April 19, 2013

Editorial

Following Pope Francis’ example

“GOP should follow new pope’s example.”

That was the headline on one of the “Conversations” pages of the April 2 issue of The Indianapolis Star. The newspaper reprinted a column from The Washington Post by Marc A. Thiessen of the American Enterprise Institute, along with a large photo of Pope Francis washing the feet of an inmate at a juvenile detention center in Rome on Holy Thursday.

Thiessen’s advice to the Republican Party was, “Be more like Pope Francis—defender of the family, the unborn and the poor.”

Obviously, we agree with Thiessen’s advice. However, we don’t think it should be limited to the Republican Party. We think it’s good advice for the Democratic Party, the Libertarian Party and independent voters. Yes, everyone.

Of course, we recognize that the American Enterprise Institute is a think tank associated with American neoconservatism, which is why Thiessen was directing his advice to the GOP. He noted that Republicans are seen as defenders of the rich and powerful instead of the poor and vulnerable, and he wants to change that perception. Nevertheless, we still think it’s sound advice for everyone.

It’s quite true that Pope Francis has given great emphasis, from the very beginning of his papacy, to the poor. His reputation as a champion for the poor preceded his election as pope.

Thiessen pointed out that Cardinal Jorge Bergoglio showed up in the barrios and the inner city in Buenos Aires, Argentina, arriving by bus. “He sponsored marathons and carpentry classes, consoled single mothers and washed the feet of recovering drug addicts.”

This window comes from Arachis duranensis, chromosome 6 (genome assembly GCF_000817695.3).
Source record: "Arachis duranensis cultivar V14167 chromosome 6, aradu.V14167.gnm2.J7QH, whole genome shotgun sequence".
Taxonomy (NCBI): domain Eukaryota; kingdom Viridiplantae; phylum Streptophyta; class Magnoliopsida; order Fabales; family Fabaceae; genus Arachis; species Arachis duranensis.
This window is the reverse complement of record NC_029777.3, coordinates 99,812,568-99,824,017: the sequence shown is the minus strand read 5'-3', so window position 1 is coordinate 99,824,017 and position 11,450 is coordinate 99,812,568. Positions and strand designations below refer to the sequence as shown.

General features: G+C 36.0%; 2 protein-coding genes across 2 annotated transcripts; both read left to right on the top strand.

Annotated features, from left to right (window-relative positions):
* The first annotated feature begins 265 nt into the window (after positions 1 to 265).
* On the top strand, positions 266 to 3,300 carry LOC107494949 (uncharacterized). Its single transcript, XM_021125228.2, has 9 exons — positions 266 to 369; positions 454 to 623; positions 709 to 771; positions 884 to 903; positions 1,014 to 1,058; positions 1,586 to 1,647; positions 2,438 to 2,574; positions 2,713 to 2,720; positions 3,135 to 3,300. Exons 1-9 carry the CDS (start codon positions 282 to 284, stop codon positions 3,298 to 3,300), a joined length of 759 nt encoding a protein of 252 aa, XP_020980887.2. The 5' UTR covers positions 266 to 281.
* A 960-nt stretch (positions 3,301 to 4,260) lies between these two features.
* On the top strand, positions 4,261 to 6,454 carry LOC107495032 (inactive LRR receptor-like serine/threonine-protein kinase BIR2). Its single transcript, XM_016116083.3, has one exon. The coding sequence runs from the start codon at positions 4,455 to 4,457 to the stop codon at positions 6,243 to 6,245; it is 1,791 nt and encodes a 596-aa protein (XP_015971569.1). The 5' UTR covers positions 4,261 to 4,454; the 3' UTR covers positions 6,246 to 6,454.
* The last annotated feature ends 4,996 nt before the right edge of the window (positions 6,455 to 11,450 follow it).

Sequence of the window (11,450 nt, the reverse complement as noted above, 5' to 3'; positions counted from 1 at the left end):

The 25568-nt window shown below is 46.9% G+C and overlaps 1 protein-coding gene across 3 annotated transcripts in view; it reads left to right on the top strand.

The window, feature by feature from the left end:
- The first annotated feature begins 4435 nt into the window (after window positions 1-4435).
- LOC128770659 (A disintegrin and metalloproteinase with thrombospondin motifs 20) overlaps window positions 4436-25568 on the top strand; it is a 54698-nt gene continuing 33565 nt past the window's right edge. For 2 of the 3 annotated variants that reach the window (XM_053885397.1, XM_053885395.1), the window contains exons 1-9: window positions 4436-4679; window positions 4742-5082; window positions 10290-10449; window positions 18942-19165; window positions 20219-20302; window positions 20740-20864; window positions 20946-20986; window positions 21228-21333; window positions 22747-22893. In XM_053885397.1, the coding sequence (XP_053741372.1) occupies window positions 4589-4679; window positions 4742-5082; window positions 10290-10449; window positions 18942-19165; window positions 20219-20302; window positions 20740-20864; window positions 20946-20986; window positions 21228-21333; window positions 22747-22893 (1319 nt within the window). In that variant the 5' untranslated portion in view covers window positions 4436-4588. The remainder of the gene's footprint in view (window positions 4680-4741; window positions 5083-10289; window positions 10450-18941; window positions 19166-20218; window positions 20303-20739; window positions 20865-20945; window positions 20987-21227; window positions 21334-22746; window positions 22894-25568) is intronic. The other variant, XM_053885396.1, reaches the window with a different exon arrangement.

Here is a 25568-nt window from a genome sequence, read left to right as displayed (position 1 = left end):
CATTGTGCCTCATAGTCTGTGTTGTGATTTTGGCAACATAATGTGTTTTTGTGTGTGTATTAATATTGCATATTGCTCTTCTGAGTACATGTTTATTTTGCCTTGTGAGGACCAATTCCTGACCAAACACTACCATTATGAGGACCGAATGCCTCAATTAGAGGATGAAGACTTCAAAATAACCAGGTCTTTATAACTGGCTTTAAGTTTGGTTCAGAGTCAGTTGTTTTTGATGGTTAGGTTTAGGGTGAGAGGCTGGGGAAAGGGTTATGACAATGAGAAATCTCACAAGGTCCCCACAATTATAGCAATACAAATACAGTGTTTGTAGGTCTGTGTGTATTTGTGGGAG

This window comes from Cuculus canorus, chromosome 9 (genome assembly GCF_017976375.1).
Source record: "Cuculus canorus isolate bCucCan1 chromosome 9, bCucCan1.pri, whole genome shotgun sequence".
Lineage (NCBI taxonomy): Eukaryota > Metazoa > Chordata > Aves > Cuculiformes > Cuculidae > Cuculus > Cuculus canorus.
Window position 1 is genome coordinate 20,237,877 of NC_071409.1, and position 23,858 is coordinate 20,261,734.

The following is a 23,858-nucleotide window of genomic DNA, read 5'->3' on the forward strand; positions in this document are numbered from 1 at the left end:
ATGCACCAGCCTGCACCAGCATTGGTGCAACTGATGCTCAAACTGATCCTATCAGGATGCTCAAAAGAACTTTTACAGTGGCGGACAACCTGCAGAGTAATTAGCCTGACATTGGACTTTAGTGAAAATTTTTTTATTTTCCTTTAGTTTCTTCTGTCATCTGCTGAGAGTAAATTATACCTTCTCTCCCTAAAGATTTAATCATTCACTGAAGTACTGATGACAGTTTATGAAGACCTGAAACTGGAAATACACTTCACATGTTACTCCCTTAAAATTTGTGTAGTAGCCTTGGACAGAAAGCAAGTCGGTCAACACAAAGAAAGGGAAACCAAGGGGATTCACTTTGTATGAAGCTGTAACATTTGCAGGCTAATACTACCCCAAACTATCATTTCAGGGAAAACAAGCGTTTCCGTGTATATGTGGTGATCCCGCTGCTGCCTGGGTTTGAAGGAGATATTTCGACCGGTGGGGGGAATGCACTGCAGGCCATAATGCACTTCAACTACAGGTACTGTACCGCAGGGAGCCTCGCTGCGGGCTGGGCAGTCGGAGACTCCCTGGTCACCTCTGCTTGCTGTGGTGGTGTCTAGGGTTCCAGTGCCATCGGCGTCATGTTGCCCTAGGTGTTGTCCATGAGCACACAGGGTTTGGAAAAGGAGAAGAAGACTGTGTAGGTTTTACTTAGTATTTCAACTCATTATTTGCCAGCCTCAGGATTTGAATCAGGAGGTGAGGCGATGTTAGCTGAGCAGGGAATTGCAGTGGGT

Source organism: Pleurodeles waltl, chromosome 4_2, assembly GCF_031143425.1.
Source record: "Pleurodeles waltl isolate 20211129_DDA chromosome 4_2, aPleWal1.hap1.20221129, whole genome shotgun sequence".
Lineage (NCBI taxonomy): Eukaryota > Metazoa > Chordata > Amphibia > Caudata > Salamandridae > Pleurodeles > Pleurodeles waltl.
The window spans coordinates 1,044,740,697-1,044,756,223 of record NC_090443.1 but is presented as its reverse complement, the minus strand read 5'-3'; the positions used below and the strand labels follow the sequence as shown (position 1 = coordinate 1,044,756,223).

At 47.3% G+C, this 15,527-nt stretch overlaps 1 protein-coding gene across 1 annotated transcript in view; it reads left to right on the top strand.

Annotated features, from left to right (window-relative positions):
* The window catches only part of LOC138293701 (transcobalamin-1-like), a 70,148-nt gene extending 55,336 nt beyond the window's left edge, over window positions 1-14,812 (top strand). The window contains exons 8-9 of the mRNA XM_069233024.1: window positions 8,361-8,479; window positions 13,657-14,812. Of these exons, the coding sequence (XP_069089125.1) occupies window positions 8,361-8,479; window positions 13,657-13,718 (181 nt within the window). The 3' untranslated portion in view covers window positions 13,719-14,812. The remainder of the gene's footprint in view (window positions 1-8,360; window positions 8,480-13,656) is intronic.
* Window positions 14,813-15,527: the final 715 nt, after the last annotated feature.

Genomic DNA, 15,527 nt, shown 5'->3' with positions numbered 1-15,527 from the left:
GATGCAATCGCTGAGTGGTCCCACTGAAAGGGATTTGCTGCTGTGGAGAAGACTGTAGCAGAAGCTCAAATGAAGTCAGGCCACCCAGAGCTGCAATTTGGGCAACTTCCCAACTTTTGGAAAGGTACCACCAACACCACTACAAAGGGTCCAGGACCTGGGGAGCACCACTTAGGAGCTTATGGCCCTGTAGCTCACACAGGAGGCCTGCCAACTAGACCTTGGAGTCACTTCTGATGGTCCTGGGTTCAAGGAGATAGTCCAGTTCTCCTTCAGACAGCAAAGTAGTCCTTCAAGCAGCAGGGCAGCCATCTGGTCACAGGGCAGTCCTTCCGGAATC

Thiessen wrote, “As a cardinal, Bergoglio urged the faithful to ‘defend the unborn against abortion even if they persecute you, calumniate you, set traps for you, take you to court or kill you.’ But also he insisted that ‘no child should be deprived of the right to be born, the right to be fed, the right to go to school.’ ”

Then Thiessen said, “The GOP needs to put as much emphasis on ensuring that children are fed and educated as it does on their fundamental right to life.” Good advice.

But we think that someone should also advise Democrats to put as much emphasis on the fundamental right to life as it does on ensuring that children are fed and educated.

Basically, Thiessen was calling on the Republican Party to be Catholic because the Church has always emphasized social justice issues as well as life and marriage issues.

In his latest book, Evangelical Catholicism, George Weigel wrote, “Pope Benedict XVI firmly cemented the life issues into the thinking of the Catholic Church as social justice issues, making clear that there are not, and cannot be, ‘social justice Catholics’ here and ‘life issues Catholics’ there” (p. 218). There is only one Catholic Church.

Weigel believes that the Catholic Church has been in a state of transformation ever since the election of Pope Leo XIII in 1878. It was he who issued the first social encyclical, “Rerum Novarum” (“On Capital and Labor”), in 1891, the document that Pope John XIII called the magna carta of Catholic social doctrine. Most of the popes since then have written their own social encyclicals.

In his homily for the Chrism Mass on Holy Thursday, Pope Francis told the members of the Church to “go out” to those in need. That’s what the Church has done, and is doing, better than any other organization.

It’s what Catholic Charities is doing in the cities of the Archdiocese of Indianapolis as well as nationwide, and it’s what Catholic Relief Services does for the poor and vulnerable in countries throughout the world. It’s what the all-volunteer St. Vincent de Paul Society does, and what Catholic hospitals and homes for the aged do.

In his installation homily, Pope Francis enumerated those whom we’re called to serve—the hungry, the thirsty, the stranger, the naked, the sick and those in prison. In other words, those whom Jesus himself told us to serve in Matthew’s Gospel (Mt 25:31-46). Indeed, he said that those who do not care for them will go off to eternal punishment.

It would be good if our political parties would fight over who can best serve the poor.

—John F. Fink

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